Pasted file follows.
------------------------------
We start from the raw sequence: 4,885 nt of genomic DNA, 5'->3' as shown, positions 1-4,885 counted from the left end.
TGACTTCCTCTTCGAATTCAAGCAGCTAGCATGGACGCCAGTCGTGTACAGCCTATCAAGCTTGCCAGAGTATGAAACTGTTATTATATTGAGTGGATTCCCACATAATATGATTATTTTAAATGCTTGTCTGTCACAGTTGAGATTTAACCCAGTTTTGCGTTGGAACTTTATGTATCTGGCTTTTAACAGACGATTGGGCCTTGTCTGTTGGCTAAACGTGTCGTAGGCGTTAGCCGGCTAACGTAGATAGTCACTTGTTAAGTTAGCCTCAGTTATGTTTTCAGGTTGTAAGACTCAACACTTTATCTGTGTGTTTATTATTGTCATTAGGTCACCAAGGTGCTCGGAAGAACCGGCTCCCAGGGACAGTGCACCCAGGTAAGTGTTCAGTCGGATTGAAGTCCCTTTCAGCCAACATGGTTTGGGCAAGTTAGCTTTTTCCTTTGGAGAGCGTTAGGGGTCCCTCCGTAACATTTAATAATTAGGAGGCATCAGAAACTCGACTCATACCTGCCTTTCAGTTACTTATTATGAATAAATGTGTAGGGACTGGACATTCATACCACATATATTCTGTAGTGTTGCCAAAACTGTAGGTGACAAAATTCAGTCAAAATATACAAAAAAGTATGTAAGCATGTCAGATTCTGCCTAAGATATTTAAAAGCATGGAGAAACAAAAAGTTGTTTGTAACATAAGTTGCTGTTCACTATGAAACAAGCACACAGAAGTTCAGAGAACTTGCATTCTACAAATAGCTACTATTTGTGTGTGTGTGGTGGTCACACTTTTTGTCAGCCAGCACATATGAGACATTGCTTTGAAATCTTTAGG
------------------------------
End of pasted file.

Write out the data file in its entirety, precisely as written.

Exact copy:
We start from the raw sequence: 4,885 nt of genomic DNA, 5'->3' as shown, positions 1-4,885 counted from the left end.
TGACTTCCTCTTCGAATTCAAGCAGCTAGCATGGACGCCAGTCGTGTACAGCCTATCAAGCTTGCCAGAGTATGAAACTGTTATTATATTGAGTGGATTCCCACATAATATGATTATTTTAAATGCTTGTCTGTCACAGTTGAGATTTAACCCAGTTTTGCGTTGGAACTTTATGTATCTGGCTTTTAACAGACGATTGGGCCTTGTCTGTTGGCTAAACGTGTCGTAGGCGTTAGCCGGCTAACGTAGATAGTCACTTGTTAAGTTAGCCTCAGTTATGTTTTCAGGTTGTAAGACTCAACACTTTATCTGTGTGTTTATTATTGTCATTAGGTCACCAAGGTGCTCGGAAGAACCGGCTCCCAGGGACAGTGCACCCAGGTAAGTGTTCAGTCGGATTGAAGTCCCTTTCAGCCAACATGGTTTGGGCAAGTTAGCTTTTTCCTTTGGAGAGCGTTAGGGGTCCCTCCGTAACATTTAATAATTAGGAGGCATCAGAAACTCGACTCATACCTGCCTTTCAGTTACTTATTATGAATAAATGTGTAGGGACTGGACATTCATACCACATATATTCTGTAGTGTTGCCAAAACTGTAGGTGACAAAATTCAGTCAAAATATACAAAAAAGTATGTAAGCATGTCAGATTCTGCCTAAGATATTTAAAAGCATGGAGAAACAAAAAGTTGTTTGTAACATAAGTTGCTGTTCACTATGAAACAAGCACACAGAAGTTCAGAGAACTTGCATTCTACAAATAGCTACTATTTGTGTGTGTGTGGTGGTCACACTTTTTGTCAGCCAGCACATATGAGACATTGCTTTGAAATCTTTAGG